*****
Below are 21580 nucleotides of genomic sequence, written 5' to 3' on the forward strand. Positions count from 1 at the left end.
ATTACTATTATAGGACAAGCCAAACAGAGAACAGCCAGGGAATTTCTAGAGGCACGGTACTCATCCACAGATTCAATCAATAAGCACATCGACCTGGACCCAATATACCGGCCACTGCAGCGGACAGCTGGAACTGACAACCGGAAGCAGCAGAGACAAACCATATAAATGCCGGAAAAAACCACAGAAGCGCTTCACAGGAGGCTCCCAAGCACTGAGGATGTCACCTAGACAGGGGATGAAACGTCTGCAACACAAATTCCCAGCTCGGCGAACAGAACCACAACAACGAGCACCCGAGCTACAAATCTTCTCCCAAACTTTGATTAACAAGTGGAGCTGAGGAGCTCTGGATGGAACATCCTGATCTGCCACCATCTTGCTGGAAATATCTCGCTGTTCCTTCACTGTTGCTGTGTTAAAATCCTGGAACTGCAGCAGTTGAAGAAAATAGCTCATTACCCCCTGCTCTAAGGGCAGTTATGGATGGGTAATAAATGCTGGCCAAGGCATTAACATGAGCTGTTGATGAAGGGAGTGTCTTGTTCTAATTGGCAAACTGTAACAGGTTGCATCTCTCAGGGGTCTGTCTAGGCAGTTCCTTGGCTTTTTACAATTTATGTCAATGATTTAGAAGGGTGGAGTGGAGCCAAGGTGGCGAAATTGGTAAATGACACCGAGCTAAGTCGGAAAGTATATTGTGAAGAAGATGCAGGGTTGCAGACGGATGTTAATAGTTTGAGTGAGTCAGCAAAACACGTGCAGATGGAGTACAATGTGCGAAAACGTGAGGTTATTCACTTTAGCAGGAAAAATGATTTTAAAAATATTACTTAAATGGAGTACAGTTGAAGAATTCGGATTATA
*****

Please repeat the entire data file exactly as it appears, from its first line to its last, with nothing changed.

Below are 21580 nucleotides of genomic sequence, written 5' to 3' on the forward strand. Positions count from 1 at the left end.
ATTACTATTATAGGACAAGCCAAACAGAGAACAGCCAGGGAATTTCTAGAGGCACGGTACTCATCCACAGATTCAATCAATAAGCACATCGACCTGGACCCAATATACCGGCCACTGCAGCGGACAGCTGGAACTGACAACCGGAAGCAGCAGAGACAAACCATATAAATGCCGGAAAAAACCACAGAAGCGCTTCACAGGAGGCTCCCAAGCACTGAGGATGTCACCTAGACAGGGGATGAAACGTCTGCAACACAAATTCCCAGCTCGGCGAACAGAACCACAACAACGAGCACCCGAGCTACAAATCTTCTCCCAAACTTTGATTAACAAGTGGAGCTGAGGAGCTCTGGATGGAACATCCTGATCTGCCACCATCTTGCTGGAAATATCTCGCTGTTCCTTCACTGTTGCTGTGTTAAAATCCTGGAACTGCAGCAGTTGAAGAAAATAGCTCATTACCCCCTGCTCTAAGGGCAGTTATGGATGGGTAATAAATGCTGGCCAAGGCATTAACATGAGCTGTTGATGAAGGGAGTGTCTTGTTCTAATTGGCAAACTGTAACAGGTTGCATCTCTCAGGGGTCTGTCTAGGCAGTTCCTTGGCTTTTTACAATTTATGTCAATGATTTAGAAGGGTGGAGTGGAGCCAAGGTGGCGAAATTGGTAAATGACACCGAGCTAAGTCGGAAAGTATATTGTGAAGAAGATGCAGGGTTGCAGACGGATGTTAATAGTTTGAGTGAGTCAGCAAAACACGTGCAGATGGAGTACAATGTGCGAAAACGTGAGGTTATTCACTTTAGCAGGAAAAATGATTTTAAAAATATTACTTAAATGGAGTACAGTTGAAGAATTCGGATTATA